Earlier this month (March), Netflix announced $100,000 in prize money for the developers who do the most to improve its open source tools for controlling and managing application deployments on cloud computing. Before spearheading this contest, Netflix's cloud architect, Adrian Cockcroft, released many internal Netflix tools as open source. Currently, 8 cloud-architecture-specific tools are available from Netflix, and their architect has open in sharing his and Netflix's knowledge in the public arena.
Some find Netflix' reliance on Amazon Web Services a mixed bag. It is clear Amazon's offering was out in front early (beating out Google), and few others have the core offerings necessary to build comparable applications -- streaming services, multiple data center in other time zones, and an enterprise service bus and backend databases with snapshots and quick restores.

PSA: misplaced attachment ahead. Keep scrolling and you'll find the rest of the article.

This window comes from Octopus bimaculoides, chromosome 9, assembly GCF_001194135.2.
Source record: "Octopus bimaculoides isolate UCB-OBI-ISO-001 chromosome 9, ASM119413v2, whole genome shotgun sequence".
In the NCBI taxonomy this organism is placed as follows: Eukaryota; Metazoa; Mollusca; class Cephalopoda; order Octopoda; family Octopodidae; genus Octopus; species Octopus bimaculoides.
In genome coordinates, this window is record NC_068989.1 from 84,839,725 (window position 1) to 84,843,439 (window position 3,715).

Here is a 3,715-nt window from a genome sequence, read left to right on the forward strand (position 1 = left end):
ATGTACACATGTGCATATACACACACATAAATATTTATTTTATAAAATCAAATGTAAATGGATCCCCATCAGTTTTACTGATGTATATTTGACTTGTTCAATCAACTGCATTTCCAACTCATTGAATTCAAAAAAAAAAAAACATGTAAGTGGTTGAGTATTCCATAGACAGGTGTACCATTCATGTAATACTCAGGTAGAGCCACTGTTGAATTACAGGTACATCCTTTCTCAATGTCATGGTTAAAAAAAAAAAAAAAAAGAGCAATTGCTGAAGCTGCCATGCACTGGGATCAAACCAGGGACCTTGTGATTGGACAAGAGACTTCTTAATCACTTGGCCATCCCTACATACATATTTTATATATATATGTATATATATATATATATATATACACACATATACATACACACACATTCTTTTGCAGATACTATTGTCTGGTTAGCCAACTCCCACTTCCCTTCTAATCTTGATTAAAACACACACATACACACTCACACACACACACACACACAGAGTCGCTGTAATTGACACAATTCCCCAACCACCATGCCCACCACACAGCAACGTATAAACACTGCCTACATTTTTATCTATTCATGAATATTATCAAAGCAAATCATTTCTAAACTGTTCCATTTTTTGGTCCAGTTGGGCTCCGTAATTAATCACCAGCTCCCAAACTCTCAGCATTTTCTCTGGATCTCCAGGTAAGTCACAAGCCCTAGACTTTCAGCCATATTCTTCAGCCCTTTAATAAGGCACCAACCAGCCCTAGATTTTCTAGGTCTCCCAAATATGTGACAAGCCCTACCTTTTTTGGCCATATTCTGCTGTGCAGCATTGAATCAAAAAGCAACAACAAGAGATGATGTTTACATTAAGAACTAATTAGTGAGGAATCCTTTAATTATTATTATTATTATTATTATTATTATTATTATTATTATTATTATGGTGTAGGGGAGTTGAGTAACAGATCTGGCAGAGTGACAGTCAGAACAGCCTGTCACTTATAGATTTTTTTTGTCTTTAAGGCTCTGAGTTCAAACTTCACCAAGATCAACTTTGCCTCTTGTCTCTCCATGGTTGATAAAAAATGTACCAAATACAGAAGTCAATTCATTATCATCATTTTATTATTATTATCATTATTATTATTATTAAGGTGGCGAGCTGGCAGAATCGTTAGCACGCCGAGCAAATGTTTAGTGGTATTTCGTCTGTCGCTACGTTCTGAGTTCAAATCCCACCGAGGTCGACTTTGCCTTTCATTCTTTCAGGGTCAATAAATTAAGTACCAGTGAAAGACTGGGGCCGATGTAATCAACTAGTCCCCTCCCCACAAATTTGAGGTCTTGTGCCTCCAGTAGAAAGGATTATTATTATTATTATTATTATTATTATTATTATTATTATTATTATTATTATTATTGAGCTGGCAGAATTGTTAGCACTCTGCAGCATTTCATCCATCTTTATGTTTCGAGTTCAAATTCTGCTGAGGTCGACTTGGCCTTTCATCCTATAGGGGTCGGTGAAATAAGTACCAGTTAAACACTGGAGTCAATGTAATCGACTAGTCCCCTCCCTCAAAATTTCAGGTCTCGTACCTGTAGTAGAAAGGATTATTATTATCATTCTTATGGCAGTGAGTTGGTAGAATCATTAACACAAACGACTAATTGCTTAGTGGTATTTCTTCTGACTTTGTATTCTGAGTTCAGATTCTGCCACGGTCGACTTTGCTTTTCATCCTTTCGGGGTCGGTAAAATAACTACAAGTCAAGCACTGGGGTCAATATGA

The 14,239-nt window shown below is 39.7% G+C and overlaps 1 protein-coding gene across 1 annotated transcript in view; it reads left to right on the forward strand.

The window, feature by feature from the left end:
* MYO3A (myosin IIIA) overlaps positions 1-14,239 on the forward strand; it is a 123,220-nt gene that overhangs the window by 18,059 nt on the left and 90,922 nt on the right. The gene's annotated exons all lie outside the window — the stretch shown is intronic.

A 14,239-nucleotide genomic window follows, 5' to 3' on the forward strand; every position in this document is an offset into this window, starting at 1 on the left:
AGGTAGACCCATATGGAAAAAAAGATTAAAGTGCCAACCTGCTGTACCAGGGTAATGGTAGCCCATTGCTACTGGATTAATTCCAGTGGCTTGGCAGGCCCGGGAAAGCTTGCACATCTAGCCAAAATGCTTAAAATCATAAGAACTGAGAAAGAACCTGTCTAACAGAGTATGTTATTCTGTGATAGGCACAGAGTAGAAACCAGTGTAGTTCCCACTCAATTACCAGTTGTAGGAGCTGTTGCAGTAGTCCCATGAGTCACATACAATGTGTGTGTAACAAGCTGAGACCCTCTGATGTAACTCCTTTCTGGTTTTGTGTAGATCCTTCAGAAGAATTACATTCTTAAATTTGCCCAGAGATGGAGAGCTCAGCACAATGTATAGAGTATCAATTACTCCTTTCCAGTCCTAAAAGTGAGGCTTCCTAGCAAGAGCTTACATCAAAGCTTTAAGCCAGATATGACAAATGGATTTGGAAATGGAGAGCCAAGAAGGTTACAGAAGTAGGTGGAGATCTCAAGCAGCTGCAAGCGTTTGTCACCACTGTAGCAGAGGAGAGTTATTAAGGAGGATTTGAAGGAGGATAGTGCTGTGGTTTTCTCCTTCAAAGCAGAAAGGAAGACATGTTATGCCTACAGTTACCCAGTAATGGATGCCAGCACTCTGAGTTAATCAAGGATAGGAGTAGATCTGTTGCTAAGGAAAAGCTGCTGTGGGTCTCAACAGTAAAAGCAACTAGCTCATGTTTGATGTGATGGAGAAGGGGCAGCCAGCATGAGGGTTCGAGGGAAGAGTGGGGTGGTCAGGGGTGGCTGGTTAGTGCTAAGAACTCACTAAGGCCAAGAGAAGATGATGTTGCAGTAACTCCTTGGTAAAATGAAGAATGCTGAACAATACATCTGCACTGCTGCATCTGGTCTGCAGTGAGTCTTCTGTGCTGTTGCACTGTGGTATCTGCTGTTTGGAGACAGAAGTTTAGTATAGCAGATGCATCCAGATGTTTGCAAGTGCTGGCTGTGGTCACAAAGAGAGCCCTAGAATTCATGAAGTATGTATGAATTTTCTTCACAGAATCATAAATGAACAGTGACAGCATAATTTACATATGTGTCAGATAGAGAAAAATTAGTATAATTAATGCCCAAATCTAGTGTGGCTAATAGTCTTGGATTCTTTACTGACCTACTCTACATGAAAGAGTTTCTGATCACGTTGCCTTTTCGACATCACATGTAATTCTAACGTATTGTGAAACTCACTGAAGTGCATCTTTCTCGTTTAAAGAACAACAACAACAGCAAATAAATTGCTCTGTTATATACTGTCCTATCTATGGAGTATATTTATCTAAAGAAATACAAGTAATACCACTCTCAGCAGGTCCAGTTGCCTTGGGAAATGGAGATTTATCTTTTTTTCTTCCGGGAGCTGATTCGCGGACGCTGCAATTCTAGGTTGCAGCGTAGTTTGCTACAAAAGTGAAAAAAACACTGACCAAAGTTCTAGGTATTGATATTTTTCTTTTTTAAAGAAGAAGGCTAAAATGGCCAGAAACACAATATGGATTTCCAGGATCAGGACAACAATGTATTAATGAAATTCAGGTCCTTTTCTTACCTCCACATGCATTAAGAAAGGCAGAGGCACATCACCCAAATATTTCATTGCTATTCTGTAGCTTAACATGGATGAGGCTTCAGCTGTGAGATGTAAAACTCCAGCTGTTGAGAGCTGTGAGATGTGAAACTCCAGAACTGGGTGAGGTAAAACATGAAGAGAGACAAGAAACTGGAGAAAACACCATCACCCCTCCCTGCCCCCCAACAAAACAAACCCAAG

Netflix responded to customer demand by moving services to the cloud -- for the classic reasons. Netflix could not build out data centers fast enough to match their growth rate, and a global roll out. They leveraged Amazon’s ability to build and run large-scale infrastructure. Netflix works with three “terabit-scale” content delivery networks -- Level 3, Limelight, and Akamai -- who stream films to the end customer. If there is too much latency with one edge content router, traffic automatically switches to another.
When consumers think of the most popular internet services -- and they don't typically associate the term "cloud computing" with services they use -- they are tapping into cloud computing. Amazon, Google, Apple, Netflix and others have built huge enterprises on this concept.